York is declaring itself the UK's first Human Rights City
When the Lord Mayor makes the declaration later this month, the city will join more than 30 Human Rights Cities around the world, including Graz and Vienna in Austria, Seattle in the US and Edmonton in Canada.
The status means that the city makes an explicit declaration that it will refer to the Universal Declaration of Human Rights in its everyday activities.
As part of the move, a number of organisations in the public and voluntary sector, including City of York Council and North Yorkshire Police, have pledged to put human rights at the heart of policies and plans for the future.
The event has been organised by the York Human Rights City Network (YHRCN), a partnership between the University of York's Centre for Applied Human Rights and a number of other organisations in the city.
It was launched in 2011 with the aim of declaring York a Human Rights City this year. It has since expanded to include the council and police.
York will join more than 30 Human Rights Cities around the world
Stephen Pittam, from YHRCN, said: "York has the ambition to use human rights in decision-making, promote awareness and debate about human rights and ensure all residents' rights are respected."
"Each existing human rights city has built on its own particular history when seeking to give local content to the label. In both the past and present, York has a strong record of activity in the field of social justice.
York will refer to the Universal Declaration of Human Rights in its everyday activities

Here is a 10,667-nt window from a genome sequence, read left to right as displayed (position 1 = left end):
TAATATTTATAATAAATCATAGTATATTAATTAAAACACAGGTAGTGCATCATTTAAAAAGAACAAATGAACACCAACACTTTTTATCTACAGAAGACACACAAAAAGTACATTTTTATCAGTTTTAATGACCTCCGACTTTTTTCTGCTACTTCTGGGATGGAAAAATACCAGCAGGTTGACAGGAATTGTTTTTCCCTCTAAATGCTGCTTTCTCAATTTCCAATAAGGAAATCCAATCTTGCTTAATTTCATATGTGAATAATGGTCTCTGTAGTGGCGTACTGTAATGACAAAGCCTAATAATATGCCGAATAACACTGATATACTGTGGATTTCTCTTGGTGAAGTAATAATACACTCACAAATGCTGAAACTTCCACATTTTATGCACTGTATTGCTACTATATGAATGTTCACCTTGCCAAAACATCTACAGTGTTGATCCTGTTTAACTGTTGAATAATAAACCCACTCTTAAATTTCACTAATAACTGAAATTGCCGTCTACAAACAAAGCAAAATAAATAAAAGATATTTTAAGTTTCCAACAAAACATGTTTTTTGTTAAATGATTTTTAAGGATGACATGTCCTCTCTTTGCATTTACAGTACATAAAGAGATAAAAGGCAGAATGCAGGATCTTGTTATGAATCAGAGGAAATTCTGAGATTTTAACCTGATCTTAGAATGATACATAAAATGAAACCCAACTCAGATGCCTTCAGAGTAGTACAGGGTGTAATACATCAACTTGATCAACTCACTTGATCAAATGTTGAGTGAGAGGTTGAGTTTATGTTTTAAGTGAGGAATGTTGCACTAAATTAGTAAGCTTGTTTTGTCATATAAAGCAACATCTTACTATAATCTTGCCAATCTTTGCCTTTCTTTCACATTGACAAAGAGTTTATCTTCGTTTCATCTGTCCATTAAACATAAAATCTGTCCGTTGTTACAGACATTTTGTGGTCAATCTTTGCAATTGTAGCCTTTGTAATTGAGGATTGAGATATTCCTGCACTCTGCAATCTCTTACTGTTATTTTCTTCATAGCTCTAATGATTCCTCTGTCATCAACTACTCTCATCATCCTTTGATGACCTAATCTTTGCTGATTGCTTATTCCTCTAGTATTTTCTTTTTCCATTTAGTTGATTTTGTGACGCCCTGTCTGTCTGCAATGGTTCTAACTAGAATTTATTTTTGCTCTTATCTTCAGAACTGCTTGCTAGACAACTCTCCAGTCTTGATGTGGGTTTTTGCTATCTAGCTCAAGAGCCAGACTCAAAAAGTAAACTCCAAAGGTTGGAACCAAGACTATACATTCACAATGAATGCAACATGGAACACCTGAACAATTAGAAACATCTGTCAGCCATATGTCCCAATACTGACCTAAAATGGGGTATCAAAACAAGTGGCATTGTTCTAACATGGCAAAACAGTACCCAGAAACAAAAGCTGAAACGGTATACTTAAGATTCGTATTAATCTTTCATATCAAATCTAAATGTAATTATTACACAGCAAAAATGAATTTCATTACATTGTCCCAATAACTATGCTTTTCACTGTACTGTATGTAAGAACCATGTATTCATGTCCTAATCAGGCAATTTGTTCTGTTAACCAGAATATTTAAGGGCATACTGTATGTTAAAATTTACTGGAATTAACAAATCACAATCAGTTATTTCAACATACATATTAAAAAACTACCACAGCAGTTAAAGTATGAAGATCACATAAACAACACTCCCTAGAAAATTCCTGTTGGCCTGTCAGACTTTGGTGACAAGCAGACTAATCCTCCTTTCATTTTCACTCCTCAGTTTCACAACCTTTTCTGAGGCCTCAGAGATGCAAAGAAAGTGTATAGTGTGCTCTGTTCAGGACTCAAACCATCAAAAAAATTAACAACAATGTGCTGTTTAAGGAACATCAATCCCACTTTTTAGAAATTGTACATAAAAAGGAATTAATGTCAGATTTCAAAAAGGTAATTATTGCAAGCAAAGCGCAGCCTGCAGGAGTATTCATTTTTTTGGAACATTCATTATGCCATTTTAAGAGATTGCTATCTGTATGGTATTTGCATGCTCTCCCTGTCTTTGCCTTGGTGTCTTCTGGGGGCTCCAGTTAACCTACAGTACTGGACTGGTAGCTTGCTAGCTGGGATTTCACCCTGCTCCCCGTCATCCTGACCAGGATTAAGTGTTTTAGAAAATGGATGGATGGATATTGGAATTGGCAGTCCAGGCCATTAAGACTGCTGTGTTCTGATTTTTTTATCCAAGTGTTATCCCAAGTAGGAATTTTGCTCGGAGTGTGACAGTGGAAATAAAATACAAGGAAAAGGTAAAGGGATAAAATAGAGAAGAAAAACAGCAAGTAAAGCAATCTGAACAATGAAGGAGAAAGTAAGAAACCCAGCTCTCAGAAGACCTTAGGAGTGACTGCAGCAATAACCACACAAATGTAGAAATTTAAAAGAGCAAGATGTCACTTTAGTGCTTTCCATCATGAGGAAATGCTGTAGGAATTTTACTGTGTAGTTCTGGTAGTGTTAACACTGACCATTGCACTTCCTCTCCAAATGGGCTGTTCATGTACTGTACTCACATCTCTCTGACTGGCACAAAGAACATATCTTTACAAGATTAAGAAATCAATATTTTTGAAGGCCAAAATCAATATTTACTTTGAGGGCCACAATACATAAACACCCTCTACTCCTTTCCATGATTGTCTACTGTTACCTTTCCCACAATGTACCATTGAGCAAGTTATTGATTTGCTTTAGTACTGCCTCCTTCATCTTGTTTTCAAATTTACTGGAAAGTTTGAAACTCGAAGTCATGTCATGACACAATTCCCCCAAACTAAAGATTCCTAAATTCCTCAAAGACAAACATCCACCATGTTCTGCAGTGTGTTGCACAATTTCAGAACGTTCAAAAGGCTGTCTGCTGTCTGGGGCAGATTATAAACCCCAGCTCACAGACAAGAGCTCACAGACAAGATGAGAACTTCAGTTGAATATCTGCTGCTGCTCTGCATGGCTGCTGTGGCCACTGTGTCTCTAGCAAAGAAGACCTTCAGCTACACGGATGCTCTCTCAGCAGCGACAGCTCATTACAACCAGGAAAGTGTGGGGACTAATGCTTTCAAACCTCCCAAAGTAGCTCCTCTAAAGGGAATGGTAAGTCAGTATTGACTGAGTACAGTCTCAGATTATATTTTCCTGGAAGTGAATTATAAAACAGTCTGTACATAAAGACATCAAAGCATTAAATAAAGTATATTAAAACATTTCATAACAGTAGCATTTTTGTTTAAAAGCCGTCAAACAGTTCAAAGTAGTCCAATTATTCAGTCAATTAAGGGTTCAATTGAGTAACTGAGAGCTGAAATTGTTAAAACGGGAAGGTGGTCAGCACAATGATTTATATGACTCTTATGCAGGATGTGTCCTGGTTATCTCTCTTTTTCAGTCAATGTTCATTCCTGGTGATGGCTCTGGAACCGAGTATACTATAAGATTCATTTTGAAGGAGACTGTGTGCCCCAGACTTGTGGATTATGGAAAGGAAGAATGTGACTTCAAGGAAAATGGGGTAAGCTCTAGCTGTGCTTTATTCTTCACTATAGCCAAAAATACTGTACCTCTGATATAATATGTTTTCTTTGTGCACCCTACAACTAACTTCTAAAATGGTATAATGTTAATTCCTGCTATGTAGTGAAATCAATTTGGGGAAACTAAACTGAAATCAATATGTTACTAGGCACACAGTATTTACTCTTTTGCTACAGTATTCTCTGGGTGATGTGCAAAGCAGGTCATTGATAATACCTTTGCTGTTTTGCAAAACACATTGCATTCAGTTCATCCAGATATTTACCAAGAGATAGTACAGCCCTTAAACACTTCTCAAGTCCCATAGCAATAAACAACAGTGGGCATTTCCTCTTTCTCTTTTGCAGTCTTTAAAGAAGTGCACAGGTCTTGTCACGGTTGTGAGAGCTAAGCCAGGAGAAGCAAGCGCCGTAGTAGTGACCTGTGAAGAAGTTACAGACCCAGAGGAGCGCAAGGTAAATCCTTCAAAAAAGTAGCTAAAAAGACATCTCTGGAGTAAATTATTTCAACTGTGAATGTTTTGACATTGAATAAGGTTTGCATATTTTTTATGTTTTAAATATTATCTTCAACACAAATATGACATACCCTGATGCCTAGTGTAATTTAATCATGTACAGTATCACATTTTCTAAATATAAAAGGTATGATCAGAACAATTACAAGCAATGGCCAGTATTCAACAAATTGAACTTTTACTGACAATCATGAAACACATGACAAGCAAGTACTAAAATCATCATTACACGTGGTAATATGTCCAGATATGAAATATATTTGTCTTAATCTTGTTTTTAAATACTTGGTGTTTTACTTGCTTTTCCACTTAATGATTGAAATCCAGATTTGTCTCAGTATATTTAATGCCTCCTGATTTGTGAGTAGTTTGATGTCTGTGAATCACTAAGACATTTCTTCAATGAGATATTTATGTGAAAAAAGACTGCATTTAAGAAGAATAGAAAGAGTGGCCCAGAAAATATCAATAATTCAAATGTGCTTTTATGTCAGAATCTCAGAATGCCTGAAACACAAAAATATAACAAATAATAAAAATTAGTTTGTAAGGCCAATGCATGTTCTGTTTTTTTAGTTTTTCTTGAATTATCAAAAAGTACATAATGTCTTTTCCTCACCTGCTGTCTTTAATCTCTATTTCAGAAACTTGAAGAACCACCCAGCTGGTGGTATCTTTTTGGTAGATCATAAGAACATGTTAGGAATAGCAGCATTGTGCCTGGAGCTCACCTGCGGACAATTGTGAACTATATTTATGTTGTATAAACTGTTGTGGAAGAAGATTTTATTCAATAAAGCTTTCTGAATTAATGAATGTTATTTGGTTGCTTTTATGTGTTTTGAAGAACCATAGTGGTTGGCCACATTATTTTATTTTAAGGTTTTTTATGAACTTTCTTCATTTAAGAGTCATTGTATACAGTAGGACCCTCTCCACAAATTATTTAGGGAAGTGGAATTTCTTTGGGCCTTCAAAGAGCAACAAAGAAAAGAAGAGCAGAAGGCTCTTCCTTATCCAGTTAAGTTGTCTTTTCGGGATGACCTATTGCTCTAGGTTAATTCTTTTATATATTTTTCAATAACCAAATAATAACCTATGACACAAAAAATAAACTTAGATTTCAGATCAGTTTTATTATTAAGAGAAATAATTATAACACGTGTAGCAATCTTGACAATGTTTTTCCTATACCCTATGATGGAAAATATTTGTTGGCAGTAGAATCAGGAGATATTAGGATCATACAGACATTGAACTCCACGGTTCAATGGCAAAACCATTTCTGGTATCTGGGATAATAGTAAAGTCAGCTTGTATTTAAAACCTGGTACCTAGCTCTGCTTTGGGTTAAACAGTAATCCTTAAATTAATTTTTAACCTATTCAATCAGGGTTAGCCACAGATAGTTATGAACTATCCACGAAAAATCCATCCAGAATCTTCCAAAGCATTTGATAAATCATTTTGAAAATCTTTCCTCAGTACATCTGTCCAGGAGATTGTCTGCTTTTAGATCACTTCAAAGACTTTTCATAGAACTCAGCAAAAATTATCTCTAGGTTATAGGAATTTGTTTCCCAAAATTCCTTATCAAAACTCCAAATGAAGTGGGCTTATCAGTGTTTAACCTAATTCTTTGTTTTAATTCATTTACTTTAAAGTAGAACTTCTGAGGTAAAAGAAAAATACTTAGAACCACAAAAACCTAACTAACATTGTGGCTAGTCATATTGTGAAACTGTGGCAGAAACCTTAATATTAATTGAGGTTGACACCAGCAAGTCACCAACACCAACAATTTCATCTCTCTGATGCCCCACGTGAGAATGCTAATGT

"We want to act as a catalyst for York people, organisations and business to champion a vibrant, diverse, fair and safe city."
The campaign to establish York as the UK's first Human Rights City was initiated by Professor Paul Gready, who is Director of the Centre for Applied Human Rights at the University of York.
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Prof Gready said: "We live in uncertain and challenging times. International and national frameworks protecting human rights are under threat.
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"Sadly, the UK is no exception to this trend. Those of us who are committed to human rights need to think creatively and act decisively."
The declaration will be made by the Lord Mayor of York, Councillor Dave Taylor, at the Merchant Taylors' Hall, in York, on April 24.
He will be joined by dignitaries including York Central MP Rachael Maskell and Councillor Thomas Rajakovics, of Graz, in Austria.
The Lord Mayor said: "Declaring York as the first Human Rights City in the UK means the people of York have pledged that treating everyone equally, with fairness, dignity and respect is important to them and that they want the city to continue to work towards this objective.
"I am delighted to be part of this event celebrating the commitment that the city has to the fundamental freedoms and rights of its residents."